The Invisible Man
The Way Back
Never Rarely Sometimes Always
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Most lovely and thoughtful main character I've ever seen.
Reviewed 10.16.19 Writer/director Mike Leigh does indeed have a talent for natural and witty dialogue. Unfortunately critics ignore his weakness in failing to create high stakes, or often even meaningful stories. I understand his stated intent, to write about 'ordinary people,' but accurately capturing day to day life doesn't automatically translate to captivating films. I mean, is your average day movie worthy? His work is distinct but that doesn't mean it's complete. Call him an auteur of the mundane.
Thankfully this time his pedestrian plot is rescued by a star-making turn by Sally Hawkins, as the unstoppably upbeat Polly Cross. In almost any other actor's hands, the movie would have been a complete snore fest. But Hawkins irreverent energy and childlike wonderment holds for the entire two hours, and that's saying something. She's the rare actor with a delivery all her own. If you're the type that can appreciate the parts, over the whole, then it's worth a view for her performance alone. It's a fun character, and she completely embodies it.
Playing the flip side to Poppy's effervescence is her curmudgeon driving instructor Scott, played to disturbing effect by Eddie Marsan. Their scenes are the only ones with something on the line. Together, they singlehandedly keep this ball of fluff from completely deflating.
One of my all time favorite movies!!
Written and directed by the master director of improvisational UK life Mike Leigh, starring Sally Hawkins as Happy-Go-Lucky Poppy which the films opens with her having her bike stolen after coming from a concert. And is close to becoming condescending throughout after meeting a driving instructor.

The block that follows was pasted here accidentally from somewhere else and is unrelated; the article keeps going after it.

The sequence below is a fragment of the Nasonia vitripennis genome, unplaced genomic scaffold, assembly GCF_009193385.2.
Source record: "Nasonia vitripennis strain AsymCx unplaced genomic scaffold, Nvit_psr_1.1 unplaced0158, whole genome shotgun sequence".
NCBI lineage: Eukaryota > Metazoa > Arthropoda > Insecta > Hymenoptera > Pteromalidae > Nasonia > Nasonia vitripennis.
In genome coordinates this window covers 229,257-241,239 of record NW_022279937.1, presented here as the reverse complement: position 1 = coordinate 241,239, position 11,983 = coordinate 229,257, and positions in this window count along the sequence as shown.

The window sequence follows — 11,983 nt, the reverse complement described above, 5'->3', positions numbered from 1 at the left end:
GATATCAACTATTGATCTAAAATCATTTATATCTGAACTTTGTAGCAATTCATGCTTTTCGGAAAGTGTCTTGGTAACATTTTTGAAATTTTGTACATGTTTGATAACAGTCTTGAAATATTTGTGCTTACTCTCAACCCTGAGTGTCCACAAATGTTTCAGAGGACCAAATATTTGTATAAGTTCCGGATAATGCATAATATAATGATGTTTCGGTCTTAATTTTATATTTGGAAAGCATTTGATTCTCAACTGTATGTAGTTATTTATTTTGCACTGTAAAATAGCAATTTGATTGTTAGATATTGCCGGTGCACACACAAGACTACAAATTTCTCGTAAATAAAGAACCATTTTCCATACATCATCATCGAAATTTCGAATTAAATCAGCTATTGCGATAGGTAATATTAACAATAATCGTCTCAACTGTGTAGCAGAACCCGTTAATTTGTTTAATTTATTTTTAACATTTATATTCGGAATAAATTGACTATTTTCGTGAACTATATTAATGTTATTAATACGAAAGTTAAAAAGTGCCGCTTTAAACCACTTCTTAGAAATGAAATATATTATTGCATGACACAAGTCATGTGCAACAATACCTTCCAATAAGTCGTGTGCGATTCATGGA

Cute film and a fine performance by Sally Hawkins, but her character is a bit too much of the "Manic Pixie Dreamgirl" trope. It seems at one point that there may be a touch of sadness to her or that she may have a character arc, but in the end, she is still the same happy-go-lucky individual as when the film started. Enjoyable, but inconsequential.
So it's a character study of a character who is not always enjoyable to watch. Within that genre, it's pretty good. Sally Hawkins creates this vivid - albeit often grating, embarassing - character. Some unusual stuff comes up for her to deal with and it's all very watchable. 7.1 out of 10
It takes a lot of effort and a smart writer behind the screen to lead an audience through a 2 hour of journey with just conversations or talkative sequences and addition to that focusing only on a single character which makers tend to fail to do so for the audience may get tired of it but in here Mike Leigh has got it right and it bodes well for the tone of the movie too. Happy-Go-Lucky is, of course a writers work but in here if not for Sally Hawkins it would have been difficult for Mike to pull it off as Sally is everything that the plot, character and the environment that Happy-Go-Lucky seeks. Sally Hawkins steals the show with her rugged, soothing and sometimes funny acts and justifies herself as one of the finest actress in our time.
Great fantastic movie starring sally Hawkins . This movie has a lot of heart and I loved this movie, sally Hawkins is phenomenal and i will definitely watch this movie again.
"Happy-Go-Lucky" is often funny and lead by a shimmering performance from Sally Hawkins.
I almost watched this years ago and ran into again so I figured why not. Poppy is extremely annoyingly happy and spazzy. Which is the point mostly as the story progresses and her happy attitude is tested more and more. Sally Hawkins is very good at being this character and the supporting cast is well acted also.